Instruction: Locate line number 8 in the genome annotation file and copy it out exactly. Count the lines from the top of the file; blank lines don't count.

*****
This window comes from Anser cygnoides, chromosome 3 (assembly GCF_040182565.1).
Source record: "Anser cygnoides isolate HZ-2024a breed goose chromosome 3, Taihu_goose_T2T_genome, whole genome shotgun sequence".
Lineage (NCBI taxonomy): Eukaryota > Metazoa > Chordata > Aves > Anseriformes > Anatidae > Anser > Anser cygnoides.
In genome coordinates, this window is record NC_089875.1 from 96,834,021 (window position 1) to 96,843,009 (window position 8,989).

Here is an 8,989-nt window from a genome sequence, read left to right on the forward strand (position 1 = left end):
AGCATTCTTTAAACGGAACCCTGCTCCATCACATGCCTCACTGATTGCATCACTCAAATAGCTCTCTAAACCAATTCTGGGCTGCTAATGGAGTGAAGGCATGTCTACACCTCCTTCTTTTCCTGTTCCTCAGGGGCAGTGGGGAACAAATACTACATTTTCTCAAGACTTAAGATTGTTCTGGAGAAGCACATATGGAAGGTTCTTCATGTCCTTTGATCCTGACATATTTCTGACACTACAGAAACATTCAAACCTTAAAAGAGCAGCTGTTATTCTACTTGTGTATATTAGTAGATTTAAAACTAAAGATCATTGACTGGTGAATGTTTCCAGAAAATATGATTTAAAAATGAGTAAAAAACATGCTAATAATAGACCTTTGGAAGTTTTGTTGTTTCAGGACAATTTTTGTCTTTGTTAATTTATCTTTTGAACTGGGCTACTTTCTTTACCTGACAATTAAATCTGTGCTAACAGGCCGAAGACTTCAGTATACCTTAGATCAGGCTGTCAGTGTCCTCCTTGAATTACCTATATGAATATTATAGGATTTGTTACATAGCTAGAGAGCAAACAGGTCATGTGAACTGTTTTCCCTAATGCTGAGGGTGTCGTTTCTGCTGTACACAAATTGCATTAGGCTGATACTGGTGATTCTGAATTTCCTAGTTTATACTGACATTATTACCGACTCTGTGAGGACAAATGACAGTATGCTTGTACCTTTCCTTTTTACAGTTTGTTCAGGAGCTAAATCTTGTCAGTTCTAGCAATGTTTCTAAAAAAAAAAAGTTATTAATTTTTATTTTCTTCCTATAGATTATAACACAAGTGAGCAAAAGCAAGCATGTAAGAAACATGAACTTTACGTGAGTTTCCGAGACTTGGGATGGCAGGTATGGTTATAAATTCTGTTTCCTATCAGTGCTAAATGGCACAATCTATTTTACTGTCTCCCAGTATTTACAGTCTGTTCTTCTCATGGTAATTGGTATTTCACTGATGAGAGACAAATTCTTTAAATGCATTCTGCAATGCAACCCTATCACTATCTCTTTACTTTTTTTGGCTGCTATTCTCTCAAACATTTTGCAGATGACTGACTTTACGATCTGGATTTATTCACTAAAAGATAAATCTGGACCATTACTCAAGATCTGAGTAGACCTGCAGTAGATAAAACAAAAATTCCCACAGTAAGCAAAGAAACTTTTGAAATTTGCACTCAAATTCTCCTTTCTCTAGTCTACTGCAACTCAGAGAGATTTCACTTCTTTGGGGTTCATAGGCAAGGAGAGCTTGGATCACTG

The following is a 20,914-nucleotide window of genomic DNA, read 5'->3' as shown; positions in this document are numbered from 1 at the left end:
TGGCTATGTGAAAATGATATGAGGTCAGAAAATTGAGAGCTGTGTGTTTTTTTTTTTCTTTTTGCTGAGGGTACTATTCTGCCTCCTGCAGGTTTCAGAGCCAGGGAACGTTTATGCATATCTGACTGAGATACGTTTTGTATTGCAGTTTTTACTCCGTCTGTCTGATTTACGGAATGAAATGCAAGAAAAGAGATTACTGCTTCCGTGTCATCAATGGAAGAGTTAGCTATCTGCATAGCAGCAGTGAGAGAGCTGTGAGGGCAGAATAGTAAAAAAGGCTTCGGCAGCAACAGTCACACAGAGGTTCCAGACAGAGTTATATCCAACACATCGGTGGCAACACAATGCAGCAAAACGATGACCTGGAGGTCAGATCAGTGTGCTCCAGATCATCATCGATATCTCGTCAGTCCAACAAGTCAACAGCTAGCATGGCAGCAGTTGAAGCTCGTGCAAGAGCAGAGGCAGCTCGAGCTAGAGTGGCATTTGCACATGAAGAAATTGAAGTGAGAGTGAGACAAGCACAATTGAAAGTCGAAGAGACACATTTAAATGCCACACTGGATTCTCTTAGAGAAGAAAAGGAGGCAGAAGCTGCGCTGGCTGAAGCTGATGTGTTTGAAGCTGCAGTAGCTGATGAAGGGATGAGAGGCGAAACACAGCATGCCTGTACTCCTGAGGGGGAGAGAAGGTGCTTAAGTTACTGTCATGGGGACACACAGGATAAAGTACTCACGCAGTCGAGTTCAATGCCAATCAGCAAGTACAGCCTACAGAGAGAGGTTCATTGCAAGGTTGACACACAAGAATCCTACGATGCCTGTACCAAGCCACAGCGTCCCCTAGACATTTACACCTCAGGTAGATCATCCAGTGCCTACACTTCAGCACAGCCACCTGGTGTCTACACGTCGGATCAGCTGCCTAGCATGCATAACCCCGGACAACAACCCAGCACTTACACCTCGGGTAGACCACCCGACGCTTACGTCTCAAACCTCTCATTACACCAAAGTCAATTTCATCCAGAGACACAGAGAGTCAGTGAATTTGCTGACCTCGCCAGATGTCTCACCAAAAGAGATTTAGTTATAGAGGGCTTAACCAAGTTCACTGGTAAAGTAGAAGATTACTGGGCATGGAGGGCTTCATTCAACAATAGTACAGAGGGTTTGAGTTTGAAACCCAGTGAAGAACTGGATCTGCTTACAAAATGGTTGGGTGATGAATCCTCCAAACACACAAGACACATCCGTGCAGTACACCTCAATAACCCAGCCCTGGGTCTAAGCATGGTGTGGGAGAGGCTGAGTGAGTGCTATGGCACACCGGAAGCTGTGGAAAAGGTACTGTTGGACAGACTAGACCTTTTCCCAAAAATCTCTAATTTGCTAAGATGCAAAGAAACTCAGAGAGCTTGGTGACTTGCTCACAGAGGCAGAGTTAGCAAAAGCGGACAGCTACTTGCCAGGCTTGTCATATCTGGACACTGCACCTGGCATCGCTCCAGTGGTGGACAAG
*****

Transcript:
TGGCTATGTGAAAATGATATGAGGTCAGAAAATTGAGAGCTGTGTGTTTTTTTTTTTCTTTTTGCTGAGGGTACTATTCTGCCTCCTGCAGGTTTCAGAGCCAGGGAACGTTTATGCATATCTGACTGAGATACGTTTTGTATTGCAGTTTTTACTCCGTCTGTCTGATTTACGGAATGAAATGCAAGAAAAGAGATTACTGCTTCCGTGTCATCAATGGAAGAGTTAGCTATCTGCATAGCAGCAGTGAGAGAGCTGTGAGGGCAGAATAGTAAAAAAGGCTTCGGCAGCAACAGTCACACAGAGGTTCCAGACAGAGTTATATCCAACACATCGGTGGCAACACAATGCAGCAAAACGATGACCTGGAGGTCAGATCAGTGTGCTCCAGATCATCATCGATATCTCGTCAGTCCAACAAGTCAACAGCTAGCATGGCAGCAGTTGAAGCTCGTGCAAGAGCAGAGGCAGCTCGAGCTAGAGTGGCATTTGCACATGAAGAAATTGAAGTGAGAGTGAGACAAGCACAATTGAAAGTCGAAGAGACACATTTAAATGCCACACTGGATTCTCTTAGAGAAGAAAAGGAGGCAGAAGCTGCGCTGGCTGAAGCTGATGTGTTTGAAGCTGCAGTAGCTGATGAAGGGATGAGAGGCGAAACACAGCATGCCTGTACTCCTGAGGGGGAGAGAAGGTGCTTAAGTTACTGTCATGGGGACACACAGGATAAAGTACTCACGCAGTCGAGTTCAATGCCAATCAGCAAGTACAGCCTACAGAGAGAGGTTCATTGCAAGGTTGACACACAAGAATCCTACGATGCCTGTACCAAGCCACAGCGTCCCCTAGACATTTACACCTCAGGTAGATCATCCAGTGCCTACACTTCAGCACAGCCACCTGGTGTCTACACGTCGGATCAGCTGCCTAGCATGCATAACCCCGGACAACAACCCAGCACTTACACCTCGGGTAGACCACCCGACGCTTACGTCTCAAACCTCTCATTACACCAAAGTCAATTTCATCCAGAGACACAGAGAGTCAGTGAATTTGCTGACCTCGCCAGATGTCTCACCAAAAGAGATTTAGTTATAGAGGGCTTAACCAAGTTCACTGGTAAAGTAGAAGATTACTGGGCATGGAGGGCTTCATTCAACAATAGTACAGAGGGTTTGAGTTTGAAACCCAGTGAAGAACTGGATCTGCTTACAAAATGGTTGGGTGATGAATCCTCCAAACACACAAGACACATCCGTGCAGTACACCTCAATAACCCAGCCCTGGGTCTAAGCATGGTGTGGGAGAGGCTGAGTGAGTGCTATGGCACACCGGAAGCTGTGGAAAAGGTACTGTTGGACAGACTAGACCTTTTCCCAAAAATCTCTAATTTGCTAAGATGCAAAGAAACTCAGAGAGCTTGGTGACTTGCTCACAGAGGCAGAGTTAGCAAAAGCGGACAGCTACTTGCCAGGCTTGTCATATCTGGACACTGCACCTGGCATCGCTCCAGTGGTGGACAAG